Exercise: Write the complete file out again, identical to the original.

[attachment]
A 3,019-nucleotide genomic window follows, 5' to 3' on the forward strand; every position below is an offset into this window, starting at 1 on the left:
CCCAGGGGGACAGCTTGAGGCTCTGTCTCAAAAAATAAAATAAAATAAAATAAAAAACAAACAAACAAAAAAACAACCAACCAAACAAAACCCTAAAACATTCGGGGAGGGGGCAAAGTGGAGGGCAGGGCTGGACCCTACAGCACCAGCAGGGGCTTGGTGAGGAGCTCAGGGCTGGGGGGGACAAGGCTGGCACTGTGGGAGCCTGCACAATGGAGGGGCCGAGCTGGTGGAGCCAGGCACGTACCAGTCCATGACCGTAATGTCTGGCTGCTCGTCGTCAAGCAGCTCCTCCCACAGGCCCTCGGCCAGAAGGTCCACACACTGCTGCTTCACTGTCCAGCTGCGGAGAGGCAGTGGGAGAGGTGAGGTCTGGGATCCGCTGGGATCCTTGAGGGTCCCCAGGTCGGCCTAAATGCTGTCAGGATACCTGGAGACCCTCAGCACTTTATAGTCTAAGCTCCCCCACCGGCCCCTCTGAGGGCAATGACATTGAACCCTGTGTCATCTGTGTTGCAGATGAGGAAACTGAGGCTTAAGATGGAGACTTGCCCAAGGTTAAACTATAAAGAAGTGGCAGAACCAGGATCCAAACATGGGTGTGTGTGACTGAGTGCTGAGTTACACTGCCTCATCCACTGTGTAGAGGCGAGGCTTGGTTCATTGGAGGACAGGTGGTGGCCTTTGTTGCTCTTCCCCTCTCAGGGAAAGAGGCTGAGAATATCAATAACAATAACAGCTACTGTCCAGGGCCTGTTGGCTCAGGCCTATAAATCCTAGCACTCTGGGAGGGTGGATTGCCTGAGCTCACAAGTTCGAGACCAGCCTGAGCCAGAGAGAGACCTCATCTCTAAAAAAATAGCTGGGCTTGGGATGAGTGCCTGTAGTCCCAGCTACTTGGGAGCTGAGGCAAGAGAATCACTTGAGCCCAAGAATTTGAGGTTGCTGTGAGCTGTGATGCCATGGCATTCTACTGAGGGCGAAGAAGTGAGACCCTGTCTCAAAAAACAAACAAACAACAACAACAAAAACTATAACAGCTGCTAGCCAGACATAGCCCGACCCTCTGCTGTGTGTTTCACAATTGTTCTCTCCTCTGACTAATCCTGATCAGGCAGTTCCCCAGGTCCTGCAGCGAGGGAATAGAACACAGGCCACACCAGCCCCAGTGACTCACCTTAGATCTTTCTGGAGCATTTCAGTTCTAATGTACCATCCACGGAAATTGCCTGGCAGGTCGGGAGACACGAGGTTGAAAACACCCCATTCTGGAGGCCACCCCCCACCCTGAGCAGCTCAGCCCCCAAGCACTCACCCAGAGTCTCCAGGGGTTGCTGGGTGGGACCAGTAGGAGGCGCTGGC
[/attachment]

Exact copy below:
A 3,019-nucleotide genomic window follows, 5' to 3' on the forward strand; every position below is an offset into this window, starting at 1 on the left:
CCCAGGGGGACAGCTTGAGGCTCTGTCTCAAAAAATAAAATAAAATAAAATAAAAAACAAACAAACAAAAAAACAACCAACCAAACAAAACCCTAAAACATTCGGGGAGGGGGCAAAGTGGAGGGCAGGGCTGGACCCTACAGCACCAGCAGGGGCTTGGTGAGGAGCTCAGGGCTGGGGGGGACAAGGCTGGCACTGTGGGAGCCTGCACAATGGAGGGGCCGAGCTGGTGGAGCCAGGCACGTACCAGTCCATGACCGTAATGTCTGGCTGCTCGTCGTCAAGCAGCTCCTCCCACAGGCCCTCGGCCAGAAGGTCCACACACTGCTGCTTCACTGTCCAGCTGCGGAGAGGCAGTGGGAGAGGTGAGGTCTGGGATCCGCTGGGATCCTTGAGGGTCCCCAGGTCGGCCTAAATGCTGTCAGGATACCTGGAGACCCTCAGCACTTTATAGTCTAAGCTCCCCCACCGGCCCCTCTGAGGGCAATGACATTGAACCCTGTGTCATCTGTGTTGCAGATGAGGAAACTGAGGCTTAAGATGGAGACTTGCCCAAGGTTAAACTATAAAGAAGTGGCAGAACCAGGATCCAAACATGGGTGTGTGTGACTGAGTGCTGAGTTACACTGCCTCATCCACTGTGTAGAGGCGAGGCTTGGTTCATTGGAGGACAGGTGGTGGCCTTTGTTGCTCTTCCCCTCTCAGGGAAAGAGGCTGAGAATATCAATAACAATAACAGCTACTGTCCAGGGCCTGTTGGCTCAGGCCTATAAATCCTAGCACTCTGGGAGGGTGGATTGCCTGAGCTCACAAGTTCGAGACCAGCCTGAGCCAGAGAGAGACCTCATCTCTAAAAAAATAGCTGGGCTTGGGATGAGTGCCTGTAGTCCCAGCTACTTGGGAGCTGAGGCAAGAGAATCACTTGAGCCCAAGAATTTGAGGTTGCTGTGAGCTGTGATGCCATGGCATTCTACTGAGGGCGAAGAAGTGAGACCCTGTCTCAAAAAACAAACAAACAACAACAACAAAAACTATAACAGCTGCTAGCCAGACATAGCCCGACCCTCTGCTGTGTGTTTCACAATTGTTCTCTCCTCTGACTAATCCTGATCAGGCAGTTCCCCAGGTCCTGCAGCGAGGGAATAGAACACAGGCCACACCAGCCCCAGTGACTCACCTTAGATCTTTCTGGAGCATTTCAGTTCTAATGTACCATCCACGGAAATTGCCTGGCAGGTCGGGAGACACGAGGTTGAAAACACCCCATTCTGGAGGCCACCCCCCACCCTGAGCAGCTCAGCCCCCAAGCACTCACCCAGAGTCTCCAGGGGTTGCTGGGTGGGACCAGTAGGAGGCGCTGGC